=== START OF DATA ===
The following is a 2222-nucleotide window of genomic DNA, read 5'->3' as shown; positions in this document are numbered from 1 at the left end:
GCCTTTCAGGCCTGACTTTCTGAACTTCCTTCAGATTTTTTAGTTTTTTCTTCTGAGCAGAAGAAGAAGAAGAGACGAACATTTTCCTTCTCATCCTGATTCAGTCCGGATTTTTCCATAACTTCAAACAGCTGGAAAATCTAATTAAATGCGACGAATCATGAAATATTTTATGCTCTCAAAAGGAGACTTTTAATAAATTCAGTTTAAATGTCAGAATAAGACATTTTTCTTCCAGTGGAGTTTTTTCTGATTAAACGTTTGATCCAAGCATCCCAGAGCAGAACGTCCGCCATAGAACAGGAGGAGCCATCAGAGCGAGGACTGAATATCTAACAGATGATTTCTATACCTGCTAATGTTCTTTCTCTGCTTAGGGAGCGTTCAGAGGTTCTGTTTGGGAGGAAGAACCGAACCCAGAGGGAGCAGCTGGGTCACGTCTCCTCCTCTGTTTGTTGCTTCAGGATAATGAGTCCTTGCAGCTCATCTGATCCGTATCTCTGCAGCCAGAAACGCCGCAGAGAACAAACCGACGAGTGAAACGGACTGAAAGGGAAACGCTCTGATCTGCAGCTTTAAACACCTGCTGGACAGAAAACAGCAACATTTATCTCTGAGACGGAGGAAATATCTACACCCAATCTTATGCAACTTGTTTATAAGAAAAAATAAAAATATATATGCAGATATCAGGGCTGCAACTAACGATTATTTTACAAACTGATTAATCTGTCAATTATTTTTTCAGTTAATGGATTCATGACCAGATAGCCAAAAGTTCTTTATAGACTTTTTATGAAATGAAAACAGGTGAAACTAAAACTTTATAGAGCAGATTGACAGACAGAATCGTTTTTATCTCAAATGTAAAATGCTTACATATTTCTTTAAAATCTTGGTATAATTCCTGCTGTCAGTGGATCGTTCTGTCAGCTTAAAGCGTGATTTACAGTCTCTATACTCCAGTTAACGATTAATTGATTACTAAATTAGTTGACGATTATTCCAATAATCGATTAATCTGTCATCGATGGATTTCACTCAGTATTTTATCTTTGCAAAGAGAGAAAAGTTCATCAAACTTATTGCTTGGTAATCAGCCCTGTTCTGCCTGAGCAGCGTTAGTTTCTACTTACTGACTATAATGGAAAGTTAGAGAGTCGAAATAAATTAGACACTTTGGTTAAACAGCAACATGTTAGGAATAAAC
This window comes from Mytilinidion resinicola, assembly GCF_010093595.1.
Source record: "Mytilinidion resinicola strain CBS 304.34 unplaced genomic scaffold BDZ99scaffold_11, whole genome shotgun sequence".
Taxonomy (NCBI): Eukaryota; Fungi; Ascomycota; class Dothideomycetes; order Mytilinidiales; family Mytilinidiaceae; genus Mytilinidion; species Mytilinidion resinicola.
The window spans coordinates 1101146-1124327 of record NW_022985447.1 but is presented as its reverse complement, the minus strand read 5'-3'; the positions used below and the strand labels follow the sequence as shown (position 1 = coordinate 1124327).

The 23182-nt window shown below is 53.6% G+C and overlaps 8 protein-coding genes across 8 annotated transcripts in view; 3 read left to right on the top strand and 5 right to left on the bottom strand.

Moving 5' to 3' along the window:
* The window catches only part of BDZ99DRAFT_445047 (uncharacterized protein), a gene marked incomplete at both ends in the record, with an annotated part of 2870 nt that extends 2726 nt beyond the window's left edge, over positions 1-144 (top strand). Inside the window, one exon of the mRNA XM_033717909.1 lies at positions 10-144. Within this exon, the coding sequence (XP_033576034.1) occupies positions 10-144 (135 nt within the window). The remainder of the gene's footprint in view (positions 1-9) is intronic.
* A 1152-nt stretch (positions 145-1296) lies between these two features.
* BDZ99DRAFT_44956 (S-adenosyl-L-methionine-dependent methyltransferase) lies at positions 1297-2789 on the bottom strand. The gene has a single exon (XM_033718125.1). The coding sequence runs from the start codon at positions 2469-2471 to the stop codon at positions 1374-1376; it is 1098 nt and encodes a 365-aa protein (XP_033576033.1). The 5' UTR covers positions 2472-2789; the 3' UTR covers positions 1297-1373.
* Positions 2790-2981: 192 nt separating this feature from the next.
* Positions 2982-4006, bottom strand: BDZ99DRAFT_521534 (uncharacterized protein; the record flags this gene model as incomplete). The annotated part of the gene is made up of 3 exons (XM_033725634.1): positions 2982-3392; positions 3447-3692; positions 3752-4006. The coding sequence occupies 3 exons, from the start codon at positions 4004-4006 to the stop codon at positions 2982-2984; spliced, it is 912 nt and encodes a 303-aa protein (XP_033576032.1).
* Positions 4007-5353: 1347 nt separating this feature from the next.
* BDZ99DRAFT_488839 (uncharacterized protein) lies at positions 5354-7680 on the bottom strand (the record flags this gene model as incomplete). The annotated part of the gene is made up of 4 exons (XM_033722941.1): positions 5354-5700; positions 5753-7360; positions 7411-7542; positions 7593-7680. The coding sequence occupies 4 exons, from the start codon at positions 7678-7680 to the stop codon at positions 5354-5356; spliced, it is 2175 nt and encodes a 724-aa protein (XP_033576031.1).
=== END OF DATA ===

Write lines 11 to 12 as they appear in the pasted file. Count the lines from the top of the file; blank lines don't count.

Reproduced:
* BDZ99DRAFT_44956 (S-adenosyl-L-methionine-dependent methyltransferase) lies at positions 1297-2789 on the bottom strand. The gene has a single exon (XM_033718125.1). The coding sequence runs from the start codon at positions 2469-2471 to the stop codon at positions 1374-1376; it is 1098 nt and encodes a 365-aa protein (XP_033576033.1). The 5' UTR covers positions 2472-2789; the 3' UTR covers positions 1297-1373.
* Positions 2790-2981: 192 nt separating this feature from the next.